Behind the statistics, trouble looms in China’s export belt

carolynne wheeler

BEIJING— Globe and Mail Blog

Posted on Wednesday, August 24, 2011 11:33AM EDT

With growth still hovering around 9 per cent and a trade surplus last month at its highest point in more than two years, China appears to be well-positioned to weather the threat to its export industry from another economic slowdown abroad.

But tell that to factory owners in Dongguan, the third-largest city in China’s southern Guangdong province, and a major hub of manufacturing. Reports in two leading Chinese media outlets this week have chronicled closings and relocations of some of Dongguan’s most reliable industries, including shoe manufacturers, toy makers and textile factories.

“When I opened this factory in Dongguan in 1987, the orders were plentiful, the monthly wage for workers was only around 100 yuan, and it was easy to hire labour at the time. Exporting one pair of woman's shoes worth $4 could make profit of around $2,” Bei Youping, general manager of Beihui shoe factory, told Jin Rong Jie, a Chinese-language financial news website. “Nowadays we're scraping out a living, the exporting price for one pair of shoes is $20 or $30, but the average monthly wage in the factory is 2,800 yuan [about $440], the monthly wage for managers is 16,000 yuan, and the surging costs and appreciation of the yuan make it difficult to achieve even a 1 per cent profit.”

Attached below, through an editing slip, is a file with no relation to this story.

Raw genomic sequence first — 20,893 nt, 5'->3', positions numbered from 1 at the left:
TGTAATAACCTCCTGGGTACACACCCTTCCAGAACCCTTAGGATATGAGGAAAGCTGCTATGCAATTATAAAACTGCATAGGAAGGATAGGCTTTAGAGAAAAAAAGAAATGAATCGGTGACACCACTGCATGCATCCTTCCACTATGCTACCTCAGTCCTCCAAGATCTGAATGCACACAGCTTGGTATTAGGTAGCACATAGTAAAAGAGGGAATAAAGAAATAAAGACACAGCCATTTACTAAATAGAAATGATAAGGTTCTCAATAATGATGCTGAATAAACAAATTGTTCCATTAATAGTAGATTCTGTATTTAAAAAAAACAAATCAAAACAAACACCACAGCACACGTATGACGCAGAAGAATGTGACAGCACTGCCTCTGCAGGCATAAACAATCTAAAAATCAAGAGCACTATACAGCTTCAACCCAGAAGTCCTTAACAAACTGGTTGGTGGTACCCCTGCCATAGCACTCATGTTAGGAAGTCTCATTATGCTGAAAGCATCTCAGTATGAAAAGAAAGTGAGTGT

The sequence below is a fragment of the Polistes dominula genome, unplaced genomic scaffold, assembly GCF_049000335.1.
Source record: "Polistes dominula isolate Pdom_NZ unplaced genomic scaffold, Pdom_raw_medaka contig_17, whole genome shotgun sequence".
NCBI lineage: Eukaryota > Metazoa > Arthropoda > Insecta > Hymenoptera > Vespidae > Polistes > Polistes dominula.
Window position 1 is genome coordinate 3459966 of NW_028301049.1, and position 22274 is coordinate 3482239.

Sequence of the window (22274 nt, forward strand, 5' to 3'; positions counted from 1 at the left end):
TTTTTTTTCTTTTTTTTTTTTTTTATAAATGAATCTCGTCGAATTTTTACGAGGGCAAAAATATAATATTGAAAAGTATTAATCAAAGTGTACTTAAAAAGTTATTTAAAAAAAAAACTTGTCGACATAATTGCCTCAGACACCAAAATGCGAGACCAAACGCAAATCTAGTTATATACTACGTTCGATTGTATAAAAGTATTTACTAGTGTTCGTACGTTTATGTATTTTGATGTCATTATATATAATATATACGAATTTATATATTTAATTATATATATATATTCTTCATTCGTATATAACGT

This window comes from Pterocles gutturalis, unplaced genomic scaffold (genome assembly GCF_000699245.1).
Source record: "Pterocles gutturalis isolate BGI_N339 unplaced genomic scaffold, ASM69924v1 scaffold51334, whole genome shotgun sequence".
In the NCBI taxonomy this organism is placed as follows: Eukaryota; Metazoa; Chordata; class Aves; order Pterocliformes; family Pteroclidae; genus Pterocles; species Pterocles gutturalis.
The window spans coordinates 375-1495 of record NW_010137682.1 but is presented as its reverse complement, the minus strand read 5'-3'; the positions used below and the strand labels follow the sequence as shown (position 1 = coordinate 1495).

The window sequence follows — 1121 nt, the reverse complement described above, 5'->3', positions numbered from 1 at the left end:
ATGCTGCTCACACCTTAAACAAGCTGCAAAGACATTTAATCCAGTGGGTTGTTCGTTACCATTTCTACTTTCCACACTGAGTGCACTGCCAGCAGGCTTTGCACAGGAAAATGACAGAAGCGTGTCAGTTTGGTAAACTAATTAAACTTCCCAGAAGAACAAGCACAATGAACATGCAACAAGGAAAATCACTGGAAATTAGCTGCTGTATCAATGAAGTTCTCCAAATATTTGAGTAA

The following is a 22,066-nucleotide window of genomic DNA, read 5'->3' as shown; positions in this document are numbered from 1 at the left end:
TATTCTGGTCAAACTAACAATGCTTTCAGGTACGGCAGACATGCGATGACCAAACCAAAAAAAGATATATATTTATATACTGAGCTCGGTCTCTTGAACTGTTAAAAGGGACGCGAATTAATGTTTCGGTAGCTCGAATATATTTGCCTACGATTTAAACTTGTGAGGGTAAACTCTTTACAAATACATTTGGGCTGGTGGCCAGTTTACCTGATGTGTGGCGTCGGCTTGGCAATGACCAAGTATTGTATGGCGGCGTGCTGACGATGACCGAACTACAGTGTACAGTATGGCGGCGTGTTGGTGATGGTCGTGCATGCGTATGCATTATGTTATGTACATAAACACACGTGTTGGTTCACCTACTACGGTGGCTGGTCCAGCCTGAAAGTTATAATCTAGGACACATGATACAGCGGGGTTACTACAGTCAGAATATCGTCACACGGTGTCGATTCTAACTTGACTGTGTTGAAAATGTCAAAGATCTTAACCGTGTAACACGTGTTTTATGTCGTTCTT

According to Caixin business magazine, Dongguang’s Bureau of Foreign Trade has recorded 265 companies with foreign investor backing closing in the first half of this year, slightly less than the number that closed in that period last year. Total export value, they say, is actually growing, up 19.5 per cent in the first quarter year-on-year.

The apparent demand for key commodities last month also fell, according to calculations issued by RBC economists, but only slightly; what isn’t clear, they said, is whether this is the start of a bigger decline.

“We actually feel confident about China’s continued economic growth, although there is more downside risk and uncertainty developing with the world market,” said Sun Junwei, China economist for HSBC, who acknowledged more factories in China’s traditional southern manufacturing zone are moving inland from the coast. “They are faced with pressures of higher costs and exchange rate appreciation, but still we are seeing the overall situation is stable,” she said. “We do think China’s exports are likely to slow down for the rest of the year, but if there is no global double-dip [recession] we will continue to see China’s exports growing.”

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